Life as an Exile
The furor over President Trump’s recent executive order related to immigrant processing often coalesces around international exiles and their treatment. Christians ought to think often about exiles for that is what we are in the world. Peter refers to the Christians to whom he is writing the first of his two letters retained in the Bible as “elect exiles.” Where they live is not their home.
I don’t think Peter is calling these Christians exiles because they have been ejected from their traditional or preferred homeland. I believe Peter identifies Christians as exiles because, once a person is born again by the working of the Holy Spirit through faith in Jesus Christ according to the will of God, we gain not only new and eternal life, but a new homeland, heaven, and earth becomes the place of our exile.
One of the most disturbing trends I see in this day is the effort of Christians to fit into a world where they no longer belong. Like square pegs trying to force themselves into round holes too small for their unique angles, their discomfort becomes disgruntled complaining, discontent, and for some, soul withering despair. Brothers, sisters, if we are no longer of this world, what benefit can we possibly seek trying to “fit into” this world? Ought we not put our efforts into “fitting into” the world to which we belong, the world of heaven, of hope, of grace, and of faith?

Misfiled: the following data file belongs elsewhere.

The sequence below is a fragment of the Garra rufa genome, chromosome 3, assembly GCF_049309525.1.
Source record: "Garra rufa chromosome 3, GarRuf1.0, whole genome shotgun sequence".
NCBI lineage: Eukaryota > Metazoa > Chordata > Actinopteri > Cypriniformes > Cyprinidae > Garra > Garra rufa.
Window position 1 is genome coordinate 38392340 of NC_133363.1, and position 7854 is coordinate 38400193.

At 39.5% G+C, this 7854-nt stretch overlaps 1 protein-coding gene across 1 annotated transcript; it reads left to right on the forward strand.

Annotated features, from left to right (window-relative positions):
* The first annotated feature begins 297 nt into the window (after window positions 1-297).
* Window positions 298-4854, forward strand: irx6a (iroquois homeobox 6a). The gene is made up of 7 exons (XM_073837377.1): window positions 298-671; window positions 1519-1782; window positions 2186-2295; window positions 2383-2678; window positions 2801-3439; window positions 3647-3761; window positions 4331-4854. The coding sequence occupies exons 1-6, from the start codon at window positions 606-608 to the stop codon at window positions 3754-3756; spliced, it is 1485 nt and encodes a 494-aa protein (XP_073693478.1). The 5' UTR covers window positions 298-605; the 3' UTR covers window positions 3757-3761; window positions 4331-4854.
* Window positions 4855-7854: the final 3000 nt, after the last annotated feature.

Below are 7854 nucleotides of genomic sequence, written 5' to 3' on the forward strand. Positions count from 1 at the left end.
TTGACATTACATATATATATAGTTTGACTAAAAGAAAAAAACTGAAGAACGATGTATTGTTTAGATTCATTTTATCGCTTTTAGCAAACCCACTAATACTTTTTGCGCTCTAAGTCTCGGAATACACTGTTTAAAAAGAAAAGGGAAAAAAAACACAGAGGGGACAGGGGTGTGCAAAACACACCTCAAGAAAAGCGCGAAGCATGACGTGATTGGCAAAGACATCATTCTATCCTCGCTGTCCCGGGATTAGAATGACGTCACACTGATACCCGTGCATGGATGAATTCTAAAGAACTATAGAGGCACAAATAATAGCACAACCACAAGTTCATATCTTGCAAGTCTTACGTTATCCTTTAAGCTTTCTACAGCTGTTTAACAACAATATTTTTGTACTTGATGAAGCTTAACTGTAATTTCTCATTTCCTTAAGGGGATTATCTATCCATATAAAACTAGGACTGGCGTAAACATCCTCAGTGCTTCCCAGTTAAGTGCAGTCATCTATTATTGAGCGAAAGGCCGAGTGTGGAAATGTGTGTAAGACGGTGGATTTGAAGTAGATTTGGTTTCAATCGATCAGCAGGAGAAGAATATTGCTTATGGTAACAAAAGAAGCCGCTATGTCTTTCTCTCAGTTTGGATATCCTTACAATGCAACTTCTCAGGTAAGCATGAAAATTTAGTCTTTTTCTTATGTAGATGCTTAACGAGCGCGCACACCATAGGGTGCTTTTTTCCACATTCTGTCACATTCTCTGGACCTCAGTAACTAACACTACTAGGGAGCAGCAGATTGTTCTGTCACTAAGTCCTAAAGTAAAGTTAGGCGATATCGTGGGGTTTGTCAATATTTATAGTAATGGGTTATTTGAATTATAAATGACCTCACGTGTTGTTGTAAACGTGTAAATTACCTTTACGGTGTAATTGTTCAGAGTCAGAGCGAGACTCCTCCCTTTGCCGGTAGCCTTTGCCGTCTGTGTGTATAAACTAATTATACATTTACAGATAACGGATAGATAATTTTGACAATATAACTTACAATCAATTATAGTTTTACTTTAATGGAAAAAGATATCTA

So Peter admonishes his audience in the second letter, ” For this very reason, make every effort to supplement your faith with virtue, and virtue with knowledge, and knowledge with self-control, and self-control with steadfastness, and steadfastness with godliness, and godliness with brotherly affection, and brotherly affection with love,” (2 Peter 1:5-7, ESV). In essence he instructs them to make every effort to cultivate now in their lives the character traits that will serve them in the presence of the eternal glory in heaven. He tells them to live in this world not as citizens of this world but as citizens of heaven. Don’t wait to be what you are becoming.
Jesus made it clear that if we follow the advice Peter gives, if we focus our efforts on being heaven citizens in a hell bound world, that this world and its people would oppose and reject us as it did Him. He told us that following Him to His Father’s house would mean that we would not “fit in” here.
Many are trying to fit in, or worse, trying to get the world to fit their expectations, as if the world can be made heaven by human effort. It is an exercise in futility. Rather we should focus on making sure that what the word of God demands of us is realized in our lives instead of avoiding that transformation by urging the world to be what we are not but should be, to do what we should do but do not do.